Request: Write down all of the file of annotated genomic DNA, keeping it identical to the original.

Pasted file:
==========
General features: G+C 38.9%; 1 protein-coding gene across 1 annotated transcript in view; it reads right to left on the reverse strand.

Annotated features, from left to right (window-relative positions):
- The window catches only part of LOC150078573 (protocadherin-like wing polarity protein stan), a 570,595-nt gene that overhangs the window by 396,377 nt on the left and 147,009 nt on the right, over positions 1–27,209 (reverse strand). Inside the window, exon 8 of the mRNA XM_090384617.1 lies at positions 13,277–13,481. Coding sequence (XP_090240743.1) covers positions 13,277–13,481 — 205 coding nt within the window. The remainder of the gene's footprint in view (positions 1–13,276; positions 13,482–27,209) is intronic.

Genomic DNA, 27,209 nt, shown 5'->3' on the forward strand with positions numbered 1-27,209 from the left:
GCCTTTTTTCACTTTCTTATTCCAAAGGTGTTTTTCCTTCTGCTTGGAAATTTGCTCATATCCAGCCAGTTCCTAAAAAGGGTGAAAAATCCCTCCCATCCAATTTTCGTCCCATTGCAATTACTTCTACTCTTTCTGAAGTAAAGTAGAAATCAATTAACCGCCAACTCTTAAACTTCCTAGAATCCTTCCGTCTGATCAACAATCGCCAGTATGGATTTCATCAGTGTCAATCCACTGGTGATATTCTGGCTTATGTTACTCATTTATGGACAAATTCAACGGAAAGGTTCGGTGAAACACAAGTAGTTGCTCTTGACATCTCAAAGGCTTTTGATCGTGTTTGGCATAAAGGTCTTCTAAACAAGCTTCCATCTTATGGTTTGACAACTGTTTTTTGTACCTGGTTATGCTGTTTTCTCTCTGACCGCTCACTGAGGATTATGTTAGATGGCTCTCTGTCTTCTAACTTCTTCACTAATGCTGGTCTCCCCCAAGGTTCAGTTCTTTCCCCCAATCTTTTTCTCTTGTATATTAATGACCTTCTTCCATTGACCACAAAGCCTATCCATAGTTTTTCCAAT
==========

General features: G+C 38.9%; 1 protein-coding gene across 1 annotated transcript in view; it reads right to left on the reverse strand.

Annotated features, from left to right (window-relative positions):
- The window catches only part of LOC150078573 (protocadherin-like wing polarity protein stan), a 570,595-nt gene that overhangs the window by 396,377 nt on the left and 147,009 nt on the right, over positions 1–27,209 (reverse strand). Inside the window, exon 8 of the mRNA XM_090384617.1 lies at positions 13,277–13,481. Coding sequence (XP_090240743.1) covers positions 13,277–13,481 — 205 coding nt within the window. The remainder of the gene's footprint in view (positions 1–13,276; positions 13,482–27,209) is intronic.

Genomic DNA, 27,209 nt, shown 5'->3' on the forward strand with positions numbered 1-27,209 from the left:
GCCTTTTTTCACTTTCTTATTCCAAAGGTGTTTTTCCTTCTGCTTGGAAATTTGCTCATATCCAGCCAGTTCCTAAAAAGGGTGAAAAATCCCTCCCATCCAATTTTCGTCCCATTGCAATTACTTCTACTCTTTCTGAAGTAAAGTAGAAATCAATTAACCGCCAACTCTTAAACTTCCTAGAATCCTTCCGTCTGATCAACAATCGCCAGTATGGATTTCATCAGTGTCAATCCACTGGTGATATTCTGGCTTATGTTACTCATTTATGGACAAATTCAACGGAAAGGTTCGGTGAAACACAAGTAGTTGCTCTTGACATCTCAAAGGCTTTTGATCGTGTTTGGCATAAAGGTCTTCTAAACAAGCTTCCATCTTATGGTTTGACAACTGTTTTTTGTACCTGGTTATGCTGTTTTCTCTCTGACCGCTCACTGAGGATTATGTTAGATGGCTCTCTGTCTTCTAACTTCTTCACTAATGCTGGTCTCCCCCAAGGTTCAGTTCTTTCCCCCAATCTTTTTCTCTTGTATATTAATGACCTTCTTCCATTGACCACAAAGCCTATCCATAGTTTTTCCAAT